The Huyck Preserve suffered considerable damage after Tropical Storm Irene in August 2011. The upper falls bridge was swept away; the foundation of the lower falls bridge was severely compromised and had to be closed; Lincoln Pond Cottage was flooded and the septic system backed up; and the basement of the Eldridge Research Center—where important papers were stored—was flooded.
The Huyck Preserve staff rescued many of the papers and spread them out to dry in one of the classroom. Before long mold began to grow on the papers. I made an emergency trip to the Preserve (I live in Maryland) so I could sort through the papers myself and determine which ones were historically significant and therefore worth saving. Much of the material could be discarded because we had duplicates in our files. But there were many original letters from the Preserve’s founder Jessie Van Antwerp Huyck.
I did some research to learn what safety precautions are necessary when handling materials in areas where there is mold and other flood-related debris. Here is what I learned and a list of helpful resources.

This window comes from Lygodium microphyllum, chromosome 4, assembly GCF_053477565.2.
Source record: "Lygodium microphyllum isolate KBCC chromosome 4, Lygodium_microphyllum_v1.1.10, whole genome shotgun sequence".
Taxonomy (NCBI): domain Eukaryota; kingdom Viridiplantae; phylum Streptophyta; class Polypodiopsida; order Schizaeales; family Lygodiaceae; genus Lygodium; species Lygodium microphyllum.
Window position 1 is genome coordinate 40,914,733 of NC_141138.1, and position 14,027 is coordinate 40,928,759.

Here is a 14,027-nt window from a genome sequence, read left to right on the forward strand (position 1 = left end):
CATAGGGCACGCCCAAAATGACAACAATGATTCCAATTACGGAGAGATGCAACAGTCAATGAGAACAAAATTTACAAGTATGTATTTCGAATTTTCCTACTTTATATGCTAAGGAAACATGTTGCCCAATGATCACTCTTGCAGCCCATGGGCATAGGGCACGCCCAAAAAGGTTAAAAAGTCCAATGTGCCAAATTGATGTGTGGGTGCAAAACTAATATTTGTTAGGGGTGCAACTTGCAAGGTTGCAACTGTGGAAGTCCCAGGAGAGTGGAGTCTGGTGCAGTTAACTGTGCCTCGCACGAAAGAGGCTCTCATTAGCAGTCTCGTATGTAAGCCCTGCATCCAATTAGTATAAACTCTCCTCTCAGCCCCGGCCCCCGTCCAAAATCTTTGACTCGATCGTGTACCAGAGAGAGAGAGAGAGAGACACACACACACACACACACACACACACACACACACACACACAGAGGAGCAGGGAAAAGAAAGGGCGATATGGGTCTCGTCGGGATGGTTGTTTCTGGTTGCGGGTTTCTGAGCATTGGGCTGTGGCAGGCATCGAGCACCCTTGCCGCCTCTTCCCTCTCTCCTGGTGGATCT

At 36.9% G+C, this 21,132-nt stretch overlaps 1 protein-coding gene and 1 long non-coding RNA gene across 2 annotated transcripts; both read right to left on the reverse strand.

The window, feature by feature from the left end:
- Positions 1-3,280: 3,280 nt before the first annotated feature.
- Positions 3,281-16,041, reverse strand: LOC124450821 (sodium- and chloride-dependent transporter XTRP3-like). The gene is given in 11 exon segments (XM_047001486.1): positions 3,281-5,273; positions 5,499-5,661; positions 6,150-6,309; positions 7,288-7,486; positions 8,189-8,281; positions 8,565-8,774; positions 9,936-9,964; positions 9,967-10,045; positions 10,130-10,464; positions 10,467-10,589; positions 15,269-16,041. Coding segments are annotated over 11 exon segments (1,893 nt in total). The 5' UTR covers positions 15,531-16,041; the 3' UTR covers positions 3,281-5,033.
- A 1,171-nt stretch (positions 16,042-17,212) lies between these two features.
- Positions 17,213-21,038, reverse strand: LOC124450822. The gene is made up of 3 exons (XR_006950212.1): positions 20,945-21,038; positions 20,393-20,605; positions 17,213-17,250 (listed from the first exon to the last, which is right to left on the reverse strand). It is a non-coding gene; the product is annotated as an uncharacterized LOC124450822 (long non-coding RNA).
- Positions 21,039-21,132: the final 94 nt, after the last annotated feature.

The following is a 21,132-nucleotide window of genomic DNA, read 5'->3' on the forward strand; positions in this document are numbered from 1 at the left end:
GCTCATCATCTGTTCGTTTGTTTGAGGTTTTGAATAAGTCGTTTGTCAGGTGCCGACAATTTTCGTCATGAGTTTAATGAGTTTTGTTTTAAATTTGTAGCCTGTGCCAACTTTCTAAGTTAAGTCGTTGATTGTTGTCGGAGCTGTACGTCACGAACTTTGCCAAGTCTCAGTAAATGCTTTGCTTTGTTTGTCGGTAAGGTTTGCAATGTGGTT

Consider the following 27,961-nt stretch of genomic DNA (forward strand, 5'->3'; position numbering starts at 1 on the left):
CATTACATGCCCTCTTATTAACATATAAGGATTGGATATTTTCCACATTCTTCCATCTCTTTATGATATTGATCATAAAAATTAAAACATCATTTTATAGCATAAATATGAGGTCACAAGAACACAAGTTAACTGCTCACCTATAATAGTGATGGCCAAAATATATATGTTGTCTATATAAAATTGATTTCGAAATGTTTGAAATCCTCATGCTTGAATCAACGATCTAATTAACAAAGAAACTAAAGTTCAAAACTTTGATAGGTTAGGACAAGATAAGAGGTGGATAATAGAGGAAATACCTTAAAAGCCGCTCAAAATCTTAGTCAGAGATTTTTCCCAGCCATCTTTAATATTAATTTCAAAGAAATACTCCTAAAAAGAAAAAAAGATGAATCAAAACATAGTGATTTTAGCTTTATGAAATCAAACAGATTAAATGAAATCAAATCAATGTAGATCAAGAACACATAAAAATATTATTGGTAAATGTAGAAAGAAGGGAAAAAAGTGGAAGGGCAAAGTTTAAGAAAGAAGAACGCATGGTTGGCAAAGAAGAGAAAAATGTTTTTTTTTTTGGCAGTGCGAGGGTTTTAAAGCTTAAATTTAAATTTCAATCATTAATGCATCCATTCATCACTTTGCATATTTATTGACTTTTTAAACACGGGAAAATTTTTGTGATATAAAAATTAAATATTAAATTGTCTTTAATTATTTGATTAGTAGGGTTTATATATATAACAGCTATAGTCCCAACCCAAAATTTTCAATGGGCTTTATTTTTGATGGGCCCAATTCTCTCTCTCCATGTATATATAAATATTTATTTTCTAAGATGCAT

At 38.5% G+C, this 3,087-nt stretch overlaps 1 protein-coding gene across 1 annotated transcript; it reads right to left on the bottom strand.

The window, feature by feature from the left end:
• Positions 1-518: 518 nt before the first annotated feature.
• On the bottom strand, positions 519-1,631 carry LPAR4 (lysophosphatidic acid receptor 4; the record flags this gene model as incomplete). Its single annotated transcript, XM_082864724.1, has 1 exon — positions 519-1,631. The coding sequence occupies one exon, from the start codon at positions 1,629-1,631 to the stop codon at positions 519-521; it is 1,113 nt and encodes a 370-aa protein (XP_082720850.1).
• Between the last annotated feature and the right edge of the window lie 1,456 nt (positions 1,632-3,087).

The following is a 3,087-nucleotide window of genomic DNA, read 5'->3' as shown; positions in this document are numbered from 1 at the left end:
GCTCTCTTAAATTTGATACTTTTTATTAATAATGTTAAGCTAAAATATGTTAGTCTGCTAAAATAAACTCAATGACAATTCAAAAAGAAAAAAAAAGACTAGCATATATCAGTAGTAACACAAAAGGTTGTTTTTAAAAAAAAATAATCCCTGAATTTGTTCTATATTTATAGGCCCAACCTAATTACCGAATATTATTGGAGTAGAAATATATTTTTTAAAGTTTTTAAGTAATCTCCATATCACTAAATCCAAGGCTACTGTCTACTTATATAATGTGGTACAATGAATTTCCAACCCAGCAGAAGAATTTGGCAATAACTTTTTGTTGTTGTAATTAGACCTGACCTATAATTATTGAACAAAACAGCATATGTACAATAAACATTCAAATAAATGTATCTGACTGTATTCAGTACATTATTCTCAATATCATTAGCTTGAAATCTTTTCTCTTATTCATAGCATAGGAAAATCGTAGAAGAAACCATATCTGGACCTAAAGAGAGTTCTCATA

• Wear an N-95 respirator (a dust mask is not protective enough; you
can get respirators in the hardware store–check to see that it’s N-95
• Wear goggles without vent holes
• Wear gloves so that you don’t touch mold with your bare hands.
• Wear long pants, a long-sleeved shirt, and boots or work shoes
Here are some Web sites with helpful information. The National Library
of Medicine, for instance has a Web site dealing with restoration of
records. There are also links to Environmental Protection Agency (EPA) resources on building
restoration after floods, health and safety links, etc.
National Library of Medicine info on preservation
Preserving treasures after a disaster
Mold remediation in schools and commercial buildings
EPA’s flood cleanup booklet
Other EPA resources